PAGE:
The death penalty for government leaders and members of the armed forces found guilty of high treason has been signed into law in Belarus by President Alexander Lukashenko. If the bill becomes law, Belarus will be the only European nation that still has a death penalty for treason.
The new measure, supported by Lukashenko, calls for the death penalty for government officials and military personnel who are found to have “irreparably damaged” Belarus’ national security. A fatal shot to the back of the skull would end the lives of those who had committed capital crimes.
The bill also included harsh penalties for “propaganda of terrorism,” “discrediting the armed forces and paramilitary units,” and “breaching the rules to protect state secrets,” all of which are reminiscent of the repressive laws of Belarus’ major ally, Russia.
Public discontent over falling incomes and the country’s part in Russia’s war in Ukraine prompted lawmakers to move to tighten regulations. According to political analyst Valery Karbalevich, “tightening the screws and cranking up repression to maintain control over the situation in Belarus” is necessary.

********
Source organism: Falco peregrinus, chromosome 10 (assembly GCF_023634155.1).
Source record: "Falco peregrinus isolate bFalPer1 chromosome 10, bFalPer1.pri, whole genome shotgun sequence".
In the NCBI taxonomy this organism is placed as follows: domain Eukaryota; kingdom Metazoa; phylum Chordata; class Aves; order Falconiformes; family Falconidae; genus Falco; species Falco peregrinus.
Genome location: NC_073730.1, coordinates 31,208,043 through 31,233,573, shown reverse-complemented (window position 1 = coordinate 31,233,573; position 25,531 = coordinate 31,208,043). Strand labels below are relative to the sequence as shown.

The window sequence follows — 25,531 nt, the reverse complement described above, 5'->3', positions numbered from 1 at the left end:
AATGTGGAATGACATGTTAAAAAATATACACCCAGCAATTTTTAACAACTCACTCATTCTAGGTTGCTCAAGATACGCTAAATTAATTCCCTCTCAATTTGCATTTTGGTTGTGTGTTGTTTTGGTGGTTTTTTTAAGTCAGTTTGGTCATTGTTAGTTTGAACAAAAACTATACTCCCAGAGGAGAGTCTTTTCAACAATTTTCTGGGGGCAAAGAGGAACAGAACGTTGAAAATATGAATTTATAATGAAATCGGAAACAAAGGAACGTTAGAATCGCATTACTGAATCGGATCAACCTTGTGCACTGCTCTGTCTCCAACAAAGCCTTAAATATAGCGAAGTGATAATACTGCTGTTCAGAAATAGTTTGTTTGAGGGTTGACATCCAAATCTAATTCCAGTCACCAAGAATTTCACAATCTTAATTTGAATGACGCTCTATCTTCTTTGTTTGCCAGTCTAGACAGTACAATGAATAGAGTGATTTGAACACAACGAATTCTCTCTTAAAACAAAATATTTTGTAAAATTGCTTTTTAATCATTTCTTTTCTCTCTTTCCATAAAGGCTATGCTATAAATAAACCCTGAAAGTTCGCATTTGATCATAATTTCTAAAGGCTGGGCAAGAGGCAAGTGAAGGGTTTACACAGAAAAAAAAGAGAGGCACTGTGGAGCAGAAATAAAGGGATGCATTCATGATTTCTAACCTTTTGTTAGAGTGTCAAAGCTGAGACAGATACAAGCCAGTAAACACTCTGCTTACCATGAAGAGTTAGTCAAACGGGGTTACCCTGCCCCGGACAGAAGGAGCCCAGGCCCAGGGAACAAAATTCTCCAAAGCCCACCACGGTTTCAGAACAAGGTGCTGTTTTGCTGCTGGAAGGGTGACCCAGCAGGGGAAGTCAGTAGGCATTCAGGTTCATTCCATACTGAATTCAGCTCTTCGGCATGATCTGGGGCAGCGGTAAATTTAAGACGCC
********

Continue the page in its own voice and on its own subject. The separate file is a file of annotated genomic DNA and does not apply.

The new law was enacted after guerrillas in Belarus were blamed for an assault on a Russian warplane on February 26 at an air base outside of the country’s capital. Lukashenko announced that the primary suspect, a Ukrainian man, and more than 20 of his alleged accomplices had been arrested. Ales Bialiatski, a human rights activist in Belarus and a nominee for the Nobel Peace Prize in 2022, was sentenced to 10 years in jail for treason last week.
Lukashenko was re-elected in an election that was widely criticized as fraudulent by the opposition and the West. Over 35,000 people have been detained in Belarus, and thousands more have been beaten by officials.